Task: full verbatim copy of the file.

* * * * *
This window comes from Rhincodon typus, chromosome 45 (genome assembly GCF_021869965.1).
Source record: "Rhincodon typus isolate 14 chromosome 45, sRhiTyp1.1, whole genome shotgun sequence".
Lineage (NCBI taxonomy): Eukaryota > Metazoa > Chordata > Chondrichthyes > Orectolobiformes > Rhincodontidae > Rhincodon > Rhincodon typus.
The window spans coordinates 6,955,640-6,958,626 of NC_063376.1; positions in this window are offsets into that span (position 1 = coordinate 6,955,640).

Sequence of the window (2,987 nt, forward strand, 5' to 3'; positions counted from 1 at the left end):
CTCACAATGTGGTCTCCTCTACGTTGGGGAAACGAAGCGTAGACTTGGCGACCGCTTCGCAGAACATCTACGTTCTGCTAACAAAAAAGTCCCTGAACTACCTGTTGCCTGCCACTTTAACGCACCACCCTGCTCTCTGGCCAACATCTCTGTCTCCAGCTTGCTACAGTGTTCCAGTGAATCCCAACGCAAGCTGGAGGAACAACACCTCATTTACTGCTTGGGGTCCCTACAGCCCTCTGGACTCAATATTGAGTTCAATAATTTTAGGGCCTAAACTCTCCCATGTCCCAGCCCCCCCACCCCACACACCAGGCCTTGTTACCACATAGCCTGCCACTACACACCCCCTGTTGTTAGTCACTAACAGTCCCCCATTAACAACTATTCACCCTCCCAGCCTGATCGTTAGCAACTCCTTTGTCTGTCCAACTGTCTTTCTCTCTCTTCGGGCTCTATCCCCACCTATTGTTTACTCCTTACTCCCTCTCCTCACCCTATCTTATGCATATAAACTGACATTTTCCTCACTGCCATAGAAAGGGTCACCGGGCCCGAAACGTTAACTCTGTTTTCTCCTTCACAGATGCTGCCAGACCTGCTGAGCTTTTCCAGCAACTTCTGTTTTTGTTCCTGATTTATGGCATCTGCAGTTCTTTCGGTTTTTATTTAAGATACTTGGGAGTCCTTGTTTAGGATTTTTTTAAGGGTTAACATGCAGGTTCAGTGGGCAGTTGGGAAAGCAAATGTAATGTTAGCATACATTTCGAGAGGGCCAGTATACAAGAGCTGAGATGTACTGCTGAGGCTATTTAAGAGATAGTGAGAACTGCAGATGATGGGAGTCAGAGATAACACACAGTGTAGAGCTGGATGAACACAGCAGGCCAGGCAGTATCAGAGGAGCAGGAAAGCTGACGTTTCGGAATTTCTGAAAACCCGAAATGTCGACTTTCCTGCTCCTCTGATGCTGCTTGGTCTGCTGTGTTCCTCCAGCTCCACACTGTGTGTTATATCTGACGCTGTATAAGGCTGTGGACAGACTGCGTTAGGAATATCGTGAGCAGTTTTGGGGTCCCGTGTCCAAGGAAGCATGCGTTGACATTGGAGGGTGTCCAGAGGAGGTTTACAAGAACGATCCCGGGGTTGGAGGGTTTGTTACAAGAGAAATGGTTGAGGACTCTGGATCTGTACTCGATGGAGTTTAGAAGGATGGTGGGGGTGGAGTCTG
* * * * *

This window comes from Rhincodon typus, chromosome 45 (genome assembly GCF_021869965.1).
Source record: "Rhincodon typus isolate 14 chromosome 45, sRhiTyp1.1, whole genome shotgun sequence".
Lineage (NCBI taxonomy): Eukaryota > Metazoa > Chordata > Chondrichthyes > Orectolobiformes > Rhincodontidae > Rhincodon > Rhincodon typus.
The window spans coordinates 6,955,640-6,958,626 of NC_063376.1; positions in this window are offsets into that span (position 1 = coordinate 6,955,640).

Sequence of the window (2,987 nt, forward strand, 5' to 3'; positions counted from 1 at the left end):
CTCACAATGTGGTCTCCTCTACGTTGGGGAAACGAAGCGTAGACTTGGCGACCGCTTCGCAGAACATCTACGTTCTGCTAACAAAAAAGTCCCTGAACTACCTGTTGCCTGCCACTTTAACGCACCACCCTGCTCTCTGGCCAACATCTCTGTCTCCAGCTTGCTACAGTGTTCCAGTGAATCCCAACGCAAGCTGGAGGAACAACACCTCATTTACTGCTTGGGGTCCCTACAGCCCTCTGGACTCAATATTGAGTTCAATAATTTTAGGGCCTAAACTCTCCCATGTCCCAGCCCCCCCACCCCACACACCAGGCCTTGTTACCACATAGCCTGCCACTACACACCCCCTGTTGTTAGTCACTAACAGTCCCCCATTAACAACTATTCACCCTCCCAGCCTGATCGTTAGCAACTCCTTTGTCTGTCCAACTGTCTTTCTCTCTCTTCGGGCTCTATCCCCACCTATTGTTTACTCCTTACTCCCTCTCCTCACCCTATCTTATGCATATAAACTGACATTTTCCTCACTGCCATAGAAAGGGTCACCGGGCCCGAAACGTTAACTCTGTTTTCTCCTTCACAGATGCTGCCAGACCTGCTGAGCTTTTCCAGCAACTTCTGTTTTTGTTCCTGATTTATGGCATCTGCAGTTCTTTCGGTTTTTATTTAAGATACTTGGGAGTCCTTGTTTAGGATTTTTTTAAGGGTTAACATGCAGGTTCAGTGGGCAGTTGGGAAAGCAAATGTAATGTTAGCATACATTTCGAGAGGGCCAGTATACAAGAGCTGAGATGTACTGCTGAGGCTATTTAAGAGATAGTGAGAACTGCAGATGATGGGAGTCAGAGATAACACACAGTGTAGAGCTGGATGAACACAGCAGGCCAGGCAGTATCAGAGGAGCAGGAAAGCTGACGTTTCGGAATTTCTGAAAACCCGAAATGTCGACTTTCCTGCTCCTCTGATGCTGCTTGGTCTGCTGTGTTCCTCCAGCTCCACACTGTGTGTTATATCTGACGCTGTATAAGGCTGTGGACAGACTGCGTTAGGAATATCGTGAGCAGTTTTGGGGTCCCGTGTCCAAGGAAGCATGCGTTGACATTGGAGGGTGTCCAGAGGAGGTTTACAAGAACGATCCCGGGGTTGGAGGGTTTGTTACAAGAGAAATGGTTGAGGACTCTGGATCTGTACTCGATGGAGTTTAGAAGGATGGTGGGGGTGGAGTCTG